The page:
If you know someone who suffers from panic attacks it is good that you know how to help them: here’s how you can do it.
Mental health plays a really big role in everyday life. It is precisely for this reason that it is essential to know what one is dealing with in the event that a person suffers from a particular ailment.
Panic attacks are very intense emotional experiences characterized by a series of physical and psychological symptoms that can be not only unpleasant but debilitating for the sufferer. Many suffer from it, but perhaps few really know what to do when a loved one is suddenly seized by such an unexpected event.
Indeed, often the person who finds himself in this situation does not know the techniques to be able to calm down on his own, so it is essential that those around him are able to help him.
How you can help someone suffering from panic attacks: the steps
First of all in order to be of concrete help a person needs to be able to identify when a panic attack is about to occur, being aware that it is a phenomenon that usually arrives in a very short timeso you have to be ready to react.
There are some signs that anticipate the culmination of the attacks and among them we find:
- Tachycardia and a sense of tightness in the chest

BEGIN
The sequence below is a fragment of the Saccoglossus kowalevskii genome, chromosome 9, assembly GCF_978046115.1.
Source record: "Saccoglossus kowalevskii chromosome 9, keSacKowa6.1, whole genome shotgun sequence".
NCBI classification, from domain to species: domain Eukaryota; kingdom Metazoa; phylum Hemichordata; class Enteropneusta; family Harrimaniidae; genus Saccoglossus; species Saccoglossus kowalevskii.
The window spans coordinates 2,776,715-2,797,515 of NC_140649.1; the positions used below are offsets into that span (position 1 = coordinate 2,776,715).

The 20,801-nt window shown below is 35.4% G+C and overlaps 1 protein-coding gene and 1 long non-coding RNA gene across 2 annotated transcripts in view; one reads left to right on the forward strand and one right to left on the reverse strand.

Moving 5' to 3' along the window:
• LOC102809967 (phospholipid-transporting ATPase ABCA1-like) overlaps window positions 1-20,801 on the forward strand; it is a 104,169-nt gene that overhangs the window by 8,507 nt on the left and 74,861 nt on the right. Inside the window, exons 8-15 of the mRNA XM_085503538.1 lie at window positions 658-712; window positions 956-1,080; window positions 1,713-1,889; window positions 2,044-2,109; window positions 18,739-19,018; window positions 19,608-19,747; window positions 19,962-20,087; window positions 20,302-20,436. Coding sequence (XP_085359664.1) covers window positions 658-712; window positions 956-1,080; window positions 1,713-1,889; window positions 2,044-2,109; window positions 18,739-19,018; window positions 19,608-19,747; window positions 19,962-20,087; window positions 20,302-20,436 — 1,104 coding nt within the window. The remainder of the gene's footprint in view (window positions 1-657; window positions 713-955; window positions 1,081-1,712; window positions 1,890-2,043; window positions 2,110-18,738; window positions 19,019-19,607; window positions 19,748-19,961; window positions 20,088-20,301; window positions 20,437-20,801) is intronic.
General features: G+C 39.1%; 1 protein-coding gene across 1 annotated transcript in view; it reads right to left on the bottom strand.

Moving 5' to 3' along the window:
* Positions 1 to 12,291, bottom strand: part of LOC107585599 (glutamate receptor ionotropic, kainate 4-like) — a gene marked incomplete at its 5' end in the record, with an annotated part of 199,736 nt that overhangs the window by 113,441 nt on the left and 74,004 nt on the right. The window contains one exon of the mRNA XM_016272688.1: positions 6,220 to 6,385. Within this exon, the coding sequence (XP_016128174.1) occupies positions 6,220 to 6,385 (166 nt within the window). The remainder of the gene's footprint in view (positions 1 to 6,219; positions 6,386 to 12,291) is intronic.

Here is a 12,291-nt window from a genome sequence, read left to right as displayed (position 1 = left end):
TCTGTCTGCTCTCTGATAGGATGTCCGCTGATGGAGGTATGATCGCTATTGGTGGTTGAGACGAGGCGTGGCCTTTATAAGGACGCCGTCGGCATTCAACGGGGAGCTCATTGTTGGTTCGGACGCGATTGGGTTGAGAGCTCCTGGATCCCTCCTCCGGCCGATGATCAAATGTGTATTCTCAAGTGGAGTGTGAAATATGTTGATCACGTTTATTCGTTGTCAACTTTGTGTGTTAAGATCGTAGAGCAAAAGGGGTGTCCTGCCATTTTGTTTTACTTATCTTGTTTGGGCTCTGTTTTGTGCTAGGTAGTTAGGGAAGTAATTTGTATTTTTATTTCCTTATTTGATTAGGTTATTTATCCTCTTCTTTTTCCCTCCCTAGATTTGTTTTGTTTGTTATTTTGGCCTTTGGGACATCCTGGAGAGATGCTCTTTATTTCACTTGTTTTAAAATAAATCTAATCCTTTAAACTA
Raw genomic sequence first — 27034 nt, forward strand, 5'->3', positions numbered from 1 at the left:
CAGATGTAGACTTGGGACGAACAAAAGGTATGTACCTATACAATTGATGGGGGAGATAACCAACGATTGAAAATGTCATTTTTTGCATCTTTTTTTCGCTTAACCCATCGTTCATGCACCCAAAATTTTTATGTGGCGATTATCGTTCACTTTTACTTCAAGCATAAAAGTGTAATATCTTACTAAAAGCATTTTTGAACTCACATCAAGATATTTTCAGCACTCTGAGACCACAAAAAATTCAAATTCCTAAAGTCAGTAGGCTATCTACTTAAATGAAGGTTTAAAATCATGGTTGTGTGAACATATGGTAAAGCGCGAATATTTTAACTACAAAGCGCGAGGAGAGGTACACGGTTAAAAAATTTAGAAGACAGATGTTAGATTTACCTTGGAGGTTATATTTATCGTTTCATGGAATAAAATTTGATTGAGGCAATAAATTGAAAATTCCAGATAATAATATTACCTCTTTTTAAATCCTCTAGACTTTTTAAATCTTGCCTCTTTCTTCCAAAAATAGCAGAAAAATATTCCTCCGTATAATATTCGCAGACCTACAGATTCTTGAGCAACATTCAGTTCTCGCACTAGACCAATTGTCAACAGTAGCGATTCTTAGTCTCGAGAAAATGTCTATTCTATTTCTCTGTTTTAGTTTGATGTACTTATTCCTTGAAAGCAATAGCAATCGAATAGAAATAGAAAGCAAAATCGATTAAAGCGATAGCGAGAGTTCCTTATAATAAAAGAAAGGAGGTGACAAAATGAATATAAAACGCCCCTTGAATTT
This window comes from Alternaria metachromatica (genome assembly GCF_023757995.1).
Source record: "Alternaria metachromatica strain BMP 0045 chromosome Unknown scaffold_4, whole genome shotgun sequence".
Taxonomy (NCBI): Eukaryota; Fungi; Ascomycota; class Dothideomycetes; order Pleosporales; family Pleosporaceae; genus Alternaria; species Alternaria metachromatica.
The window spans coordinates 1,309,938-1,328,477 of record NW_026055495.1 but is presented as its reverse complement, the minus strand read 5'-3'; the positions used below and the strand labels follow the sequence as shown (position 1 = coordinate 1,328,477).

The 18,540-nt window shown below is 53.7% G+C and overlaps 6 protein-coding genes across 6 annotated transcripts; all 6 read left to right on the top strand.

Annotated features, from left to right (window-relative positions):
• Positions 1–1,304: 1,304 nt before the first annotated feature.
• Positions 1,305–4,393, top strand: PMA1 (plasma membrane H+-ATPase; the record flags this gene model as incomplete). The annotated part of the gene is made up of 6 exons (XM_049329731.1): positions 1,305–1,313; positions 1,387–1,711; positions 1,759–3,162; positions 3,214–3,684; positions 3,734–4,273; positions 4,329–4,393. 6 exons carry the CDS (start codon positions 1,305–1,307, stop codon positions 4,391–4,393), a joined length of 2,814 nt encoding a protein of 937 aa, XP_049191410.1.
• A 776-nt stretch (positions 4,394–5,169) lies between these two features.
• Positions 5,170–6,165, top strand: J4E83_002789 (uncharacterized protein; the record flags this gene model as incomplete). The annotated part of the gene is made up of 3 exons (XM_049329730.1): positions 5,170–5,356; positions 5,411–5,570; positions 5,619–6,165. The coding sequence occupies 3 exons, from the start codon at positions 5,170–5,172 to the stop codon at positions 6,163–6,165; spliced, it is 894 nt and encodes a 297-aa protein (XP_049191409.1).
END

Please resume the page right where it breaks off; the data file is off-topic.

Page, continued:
- Excessive sweating
- Trembling and dry mouth
- A feeling of suffocation
- Tingling in hands or feet
- a strong nausea
- Feeling confused, lost, and detached from one’s surroundings
- Unmotivated fear of being able to “go crazy”, “die” or that “something terrible” is happening.
Also, if you are able to identify the reason that triggered a panic attack, you might be able to put the person who is suffering as comfortable as possible. If the cause, for example, is an object or a situation, one could easily distance the person from them.
When it is now clear that a panic attack is about to arise, it is important to remain as calm as possible to being able to be of real support to the person. First what you can do is address her with a reassuring tone, but that does not reveal any fear or agitation. Of course it is out of the question to play down his fearsas if it were a trifle – if you were in his place you certainly wouldn’t want to hear phrases like “you’re exaggerating”.
Finally you can help the person who is facing the panic attack explaining to her some techniques for controlling her breathing so that it settles down. Together, then, you can wait for this negative moment to pass.